In a blog post, Jisc security operations centre head John Chapman admitted some of the evidence suggesting staff and students might be behind DDoS attacks is circumstantial. However, he pointed out evidence from law enforcement and detected cyber assaults supported this theory. For example, a four-day DDoS attack the unit was mitigating against was traced back to a university hall of residence – and turned out to be the result of a feud between two rival gamers.

Whoever might be behind them, the number of incidents is growing. Attacks are up 42 per cent to reach this year’s 850; the previous academic year (2016-17) witnessed less than 600 attacks against fewer than 140 institutions.

Matt Lock, director of solutions engineers at Varonis, said: “This report is another reminder that some of the biggest threats facing organisations today do not involve some hoodie-wearing, elusive computer genius.”

Education is targeted more often than even the finance and retail sectors, according to McAfee research (PDF).

Nigel Hawthorn, data privacy expert at McAfee, commented in March:

“The kind of data held by universities (student records/intellectual property) is a valuable commodity for cyber criminals, so it is crucial that the security and education sectors work together to protect it.

Source: https://www.theregister.co.uk/2018/09/17/cyber_attack_uk_universities/

DDoS attacks are getting even larger

Average DDoS attack is five times stronger this year, compared to the year before.
The average DDoS attack is five times stronger this year, compared to the year before, and the biggest DDoS attack is four times stronger than last year’s strongest, according to new reports.

Nexusguard’s Q2 2018 Threat Report analysed thousands of DDoS attacks worldwide and came to the conclusion that the average DDoS attack is now bigger than 26 Gbps, and the maximum attack size is now 359 Gbps.

IoT botnets are still largely in use, mostly because of the increasing number of IoT-related malware exploits, as well as the huge growth in large-scale DDoS attacks.

The report says that CSPs and susceptible operations should ‘enhance their preparedness to maintain their bandwidth, especially if their infrastructure don’t have full redundancy and failover plans in place’.

“The biggest zero-day risks can stem from various types of home routers, which attackers can exploit to create expansive DDoS attacks against networks and mission-critical services, resulting in jumbo-sized attacks intended to cripple targets during peak revenue-generating hours,” said Juniman Kasman, chief technology officer for Nexusguard. “Telcos and other communications service providers will need to take extra precautions to guard bandwidth against these supersized attacks to ensure customer service and operations continue uninterrupted.”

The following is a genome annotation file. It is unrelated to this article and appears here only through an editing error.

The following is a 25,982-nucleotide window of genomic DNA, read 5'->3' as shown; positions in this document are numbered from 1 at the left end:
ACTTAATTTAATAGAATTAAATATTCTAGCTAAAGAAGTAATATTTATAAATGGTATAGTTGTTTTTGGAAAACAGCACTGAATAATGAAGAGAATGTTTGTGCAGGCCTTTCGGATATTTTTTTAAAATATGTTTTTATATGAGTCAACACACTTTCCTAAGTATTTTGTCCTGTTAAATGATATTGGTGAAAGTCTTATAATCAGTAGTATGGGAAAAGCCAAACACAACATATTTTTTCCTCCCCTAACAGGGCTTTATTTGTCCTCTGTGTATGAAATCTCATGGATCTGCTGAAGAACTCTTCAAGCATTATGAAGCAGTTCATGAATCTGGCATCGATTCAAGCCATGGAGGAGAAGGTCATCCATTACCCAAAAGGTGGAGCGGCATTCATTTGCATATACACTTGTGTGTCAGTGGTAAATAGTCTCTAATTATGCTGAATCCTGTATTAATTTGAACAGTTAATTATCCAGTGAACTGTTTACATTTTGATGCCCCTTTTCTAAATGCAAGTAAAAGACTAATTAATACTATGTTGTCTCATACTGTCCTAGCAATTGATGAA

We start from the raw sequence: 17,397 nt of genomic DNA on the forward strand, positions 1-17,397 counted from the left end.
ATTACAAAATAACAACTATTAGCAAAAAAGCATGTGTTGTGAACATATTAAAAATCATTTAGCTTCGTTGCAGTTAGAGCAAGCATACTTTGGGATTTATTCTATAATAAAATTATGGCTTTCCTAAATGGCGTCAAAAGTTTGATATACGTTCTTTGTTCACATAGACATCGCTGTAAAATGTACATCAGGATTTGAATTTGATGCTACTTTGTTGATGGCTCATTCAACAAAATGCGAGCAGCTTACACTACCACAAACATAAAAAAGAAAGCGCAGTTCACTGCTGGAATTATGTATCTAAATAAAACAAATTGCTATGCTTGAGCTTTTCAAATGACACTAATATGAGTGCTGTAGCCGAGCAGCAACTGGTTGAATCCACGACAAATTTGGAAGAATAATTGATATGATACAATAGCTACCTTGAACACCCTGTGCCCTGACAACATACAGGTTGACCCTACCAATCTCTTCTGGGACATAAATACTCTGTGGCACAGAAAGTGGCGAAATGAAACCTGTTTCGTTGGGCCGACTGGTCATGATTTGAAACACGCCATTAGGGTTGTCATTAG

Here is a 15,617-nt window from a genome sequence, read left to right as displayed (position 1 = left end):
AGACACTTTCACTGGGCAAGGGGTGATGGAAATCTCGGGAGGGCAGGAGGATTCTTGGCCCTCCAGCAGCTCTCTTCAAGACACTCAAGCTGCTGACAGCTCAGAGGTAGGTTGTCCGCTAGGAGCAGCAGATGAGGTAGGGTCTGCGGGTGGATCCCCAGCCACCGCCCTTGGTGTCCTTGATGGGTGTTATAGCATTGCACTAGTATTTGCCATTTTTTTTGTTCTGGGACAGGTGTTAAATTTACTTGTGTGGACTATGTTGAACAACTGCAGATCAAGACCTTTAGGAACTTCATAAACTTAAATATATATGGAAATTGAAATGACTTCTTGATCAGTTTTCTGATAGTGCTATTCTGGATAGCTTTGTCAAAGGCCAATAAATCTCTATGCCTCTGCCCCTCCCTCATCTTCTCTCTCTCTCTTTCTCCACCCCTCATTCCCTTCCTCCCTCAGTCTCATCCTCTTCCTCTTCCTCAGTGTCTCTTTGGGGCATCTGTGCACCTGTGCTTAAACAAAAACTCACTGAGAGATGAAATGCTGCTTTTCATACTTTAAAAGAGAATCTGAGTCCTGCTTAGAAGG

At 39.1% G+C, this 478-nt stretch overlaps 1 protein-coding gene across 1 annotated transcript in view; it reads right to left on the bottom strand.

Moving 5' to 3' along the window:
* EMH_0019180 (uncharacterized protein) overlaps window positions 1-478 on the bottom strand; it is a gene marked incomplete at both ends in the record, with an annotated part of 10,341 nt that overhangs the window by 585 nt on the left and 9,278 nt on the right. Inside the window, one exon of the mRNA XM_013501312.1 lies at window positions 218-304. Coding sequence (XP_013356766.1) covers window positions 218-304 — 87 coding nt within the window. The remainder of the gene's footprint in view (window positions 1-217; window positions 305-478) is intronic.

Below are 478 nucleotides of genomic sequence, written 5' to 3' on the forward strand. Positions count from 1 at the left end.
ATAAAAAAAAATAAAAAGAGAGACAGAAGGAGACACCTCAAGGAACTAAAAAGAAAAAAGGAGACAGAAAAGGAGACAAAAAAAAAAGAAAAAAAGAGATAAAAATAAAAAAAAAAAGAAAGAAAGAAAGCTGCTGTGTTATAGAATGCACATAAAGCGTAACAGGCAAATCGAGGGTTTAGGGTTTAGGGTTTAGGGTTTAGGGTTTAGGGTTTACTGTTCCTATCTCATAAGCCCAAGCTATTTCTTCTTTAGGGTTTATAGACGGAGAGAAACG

Universal datagram protocol, or UDP, is the hacker’s favourite attack tool, with more than 31 per cent of all attacks using this approach. This is a connectionless protocol which helps launch mass-generated botnets.

Top two sources of these attacks are the US and China.

Source: https://www.itproportal.com/news/ddos-attacks-are-getting-even-larger/

Your data center’s IT is lock-tight, are the facility’s operations?

Data centers are the lifeblood of the enterprise, allowing for scale never before imagined and access to critical information and applications.

Businesses are increasingly migrating to the cloud, making the role of the data center more and more valuable. In 2017 alone, companies and funds invested more than $18 billion in data centers, both a record and nearly double that of 2016. But as much growth as this unparalleled level of computing has given SMBs to the enterprise, a level of risk remains — and data center operators often aren’t looking in the right places when identifying security threats.

As these data centers evolve, so too do the tools and techniques used by hackers – both novice and pro. Securing the physical spaces that house these critical facilities is becoming more important by the day, and operators are doing themselves a disservice by solely focusing on IT as the only line of defense against attacks. Often, the physical operation of the building is the wide-open door for a hacker to exploit, and if done correctly, can cause as much devastation as an attack on software.

Even if data center operators think their security operation is lock-tight, there still are several important considerations to ensure a holistic plan is in place. The bottom line? If these important measures haven’t been incorporated as part of a data center’s security plan and ongoing upgrades, there is risk to the entire operation.

Your physical operation is more connected